OPINION: Justin Tuck Deserves Ring Of Honor Nod
He was never a flashy player. He never hung up big numbers either.
Justin Tuck just made big plays, in the biggest of moments.
OPINION: Justin Tuck Deserves Ring Of Honor Nod
The New York Giants announced Tuesday that Tuck will join Tom Coughlin and former General Manager Eddie Accorsi as the 2016 entrants into the Giants’ Ring of Honor.
Tuck, Coughlin and Accorsi make 42 individuals in New York’s team Hall of Fame, with a ceremony slated for halftime of the Giants game with the Cincinnati Bengals on Monday night, Nov. 14.
Coughlin’s induction is a no-brainer.
He led the G-men to two Super Bowl victories, including one of the biggest upsets in the history of sport, when his team defeated the 18-0 New England Patriots in 2007 to capture the Super Bowl XLII crown.
“It was a great privilege to be the 16th head coach of the New York Giants, and it’s a privilege and a tremendous honor to be a part of those great names in Giant folklore that are in the Ring of Honor,” Coughlin said. “ The New York Giants, to me, is the greatest franchise in the history of the NFL. We recognize the long history of the Giants and the greatest city in the world, the tremendous coaches and players that have represented the Giants over the years. It’s a great honor to be included in the same breath with some of these prestigious former players and coaches.”
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Accorsi engineered those two titles by drafting Eli Manning, Tuck and Osi Umenyiora, among others, but he wasn’t around to celebrate.
The former assistant to George Young left New York in 2006 having built a team that won two NFC East Titles, made the postseason four times and won the NFC Conference championship in 2000 before losing Super Bowl XXXV to Ray Lewis and the Baltimore Ravens.
Accorsi also drafted Tiki Barber, one of the greatest running backs in the history of the franchise.
“When you start working in the National Football League, this is not something you would ever dream could happen,” Accorsi said. “I’ve seen these in different stadiums, and when you see all the great players and coaches up there, it’s not something I ever thought could happen. I can’t even put into words what an honor it is, especially with this franchise.”
Coughlin and Accorsi pass everyone’s litmus test, but for some reason, Tuck is questioned as a candidate for the Giants ROH.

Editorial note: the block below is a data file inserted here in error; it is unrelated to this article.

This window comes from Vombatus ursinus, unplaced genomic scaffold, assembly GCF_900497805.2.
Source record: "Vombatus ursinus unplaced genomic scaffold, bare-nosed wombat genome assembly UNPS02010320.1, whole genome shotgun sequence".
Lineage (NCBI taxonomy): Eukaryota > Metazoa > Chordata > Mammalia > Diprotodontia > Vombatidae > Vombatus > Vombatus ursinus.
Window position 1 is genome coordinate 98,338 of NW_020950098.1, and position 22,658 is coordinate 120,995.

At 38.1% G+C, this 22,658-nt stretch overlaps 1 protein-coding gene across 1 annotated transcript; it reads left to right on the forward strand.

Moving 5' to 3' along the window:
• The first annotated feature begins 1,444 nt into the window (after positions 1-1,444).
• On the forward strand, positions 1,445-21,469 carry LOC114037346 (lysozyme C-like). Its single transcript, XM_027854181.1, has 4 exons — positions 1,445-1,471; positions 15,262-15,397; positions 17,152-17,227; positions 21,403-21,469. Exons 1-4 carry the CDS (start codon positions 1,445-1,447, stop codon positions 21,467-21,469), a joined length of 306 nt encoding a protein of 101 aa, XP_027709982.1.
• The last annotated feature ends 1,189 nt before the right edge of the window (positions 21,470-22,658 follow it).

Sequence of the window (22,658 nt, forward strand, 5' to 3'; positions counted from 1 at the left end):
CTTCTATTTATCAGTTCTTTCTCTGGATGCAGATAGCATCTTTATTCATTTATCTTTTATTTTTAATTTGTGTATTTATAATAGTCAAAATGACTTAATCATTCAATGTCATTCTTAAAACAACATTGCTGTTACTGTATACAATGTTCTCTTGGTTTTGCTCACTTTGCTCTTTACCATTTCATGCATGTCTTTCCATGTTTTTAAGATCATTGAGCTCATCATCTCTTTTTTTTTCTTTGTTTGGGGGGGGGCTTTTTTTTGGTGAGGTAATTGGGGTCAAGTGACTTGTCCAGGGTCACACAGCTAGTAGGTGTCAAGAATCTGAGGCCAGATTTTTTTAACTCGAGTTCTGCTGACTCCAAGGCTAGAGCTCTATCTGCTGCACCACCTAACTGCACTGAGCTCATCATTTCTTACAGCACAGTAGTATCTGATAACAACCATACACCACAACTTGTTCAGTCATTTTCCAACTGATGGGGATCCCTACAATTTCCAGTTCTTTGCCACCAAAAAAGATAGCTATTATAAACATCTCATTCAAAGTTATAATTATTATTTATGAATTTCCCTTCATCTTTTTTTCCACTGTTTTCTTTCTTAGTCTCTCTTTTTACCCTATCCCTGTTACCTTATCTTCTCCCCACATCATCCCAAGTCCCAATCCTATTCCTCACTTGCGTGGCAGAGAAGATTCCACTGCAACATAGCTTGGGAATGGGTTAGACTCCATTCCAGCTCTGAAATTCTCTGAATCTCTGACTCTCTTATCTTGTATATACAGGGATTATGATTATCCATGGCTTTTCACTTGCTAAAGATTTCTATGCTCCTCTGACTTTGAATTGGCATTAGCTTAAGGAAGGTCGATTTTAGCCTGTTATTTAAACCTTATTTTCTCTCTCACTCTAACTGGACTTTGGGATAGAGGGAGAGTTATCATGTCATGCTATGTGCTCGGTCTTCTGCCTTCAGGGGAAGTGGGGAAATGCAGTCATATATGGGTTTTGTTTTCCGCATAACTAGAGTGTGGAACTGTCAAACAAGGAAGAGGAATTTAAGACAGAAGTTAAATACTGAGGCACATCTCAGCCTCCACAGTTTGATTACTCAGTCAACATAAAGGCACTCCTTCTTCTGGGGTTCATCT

Morning show host, Craig Carton, of WFAN, believes that Tuck was overrated and does not belong in the pantheon of Giants greats, like Lawrence Taylor and Bill Parcells.
Carton is not alone, but that doesn’t make him right.
Whether people are willing to recognize it or not, Tuck was every bit their equal when the games mattered most.
In 2007, the Giants first Super Bowl run under Coughlin, Tuck registered 10 sacks in the regular season, 4.5 of which came against divisional opponents. The Notre Dame alum only posted two forced fumbles that year, but both came against the NFC East.
Then Tuck sacked Tom Brady twice in Super Bowl XLII and forced another fumble, propelling New York’s defense to one of the most storied performances on that side of the ball in NFL history, limiting a 50-touchdown quarterback to 14 points.
Four years later, Tuck was hampered by a series of injuries, causing the defensive lineman to miss four regular season games, a catalyst to his, pedestrian, 5.0 sacks for the regular season.
But again, when the bright lights flickered on, Tuck reasserted his dominance, collecting 1.5 sacks in the 2011 NFC Championship win over the San Francisco 49ers to go with two more sacks of Brady in the Super Bowl XLVI win.
Eli Manning will always be remembered for the two game-winning drives he orchestrated to beat the Patriots. Tuck should be remembered just as fondly for his four sacks in “America’s Game.”
Without Tuck’s play on the defensive side of the ball, Manning never gets a chance for a two-minute drill. David Tyree never gets the opportunity to make ‘Catch 42’ and Ahmad Bradshaw wouldn’t have to decide whether or not to score.
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Tuck made it all possible.
Of his 66.5 career sacks, 60.5 with New York, 29 came against NFC East opponents.
And keep in mind that by 2008, he was drawing double and triple teams, still managing four sacks in the Super Bowl.
Tuck is not a Hall of Fame player. His career does not warrant a yellow blazer.
But his name deserves a place among the greatest Giants ever to put on a Big Blue jersey.
That can’t be argued.
“It’s a great honor,” Tuck said. “Anytime something like this is bestowed upon a person, you have to consider all the other guys up there, all the people that have paved the way for a small-town kid like me to have the opportunity to be put up in the rafters by what I consider to be the greatest football franchise there is. I don’t think it’s dawned on me yet how big a deal it is, but I’m sure that night there will be some emotions that come out and be very visible. I’m very, very excited about it.”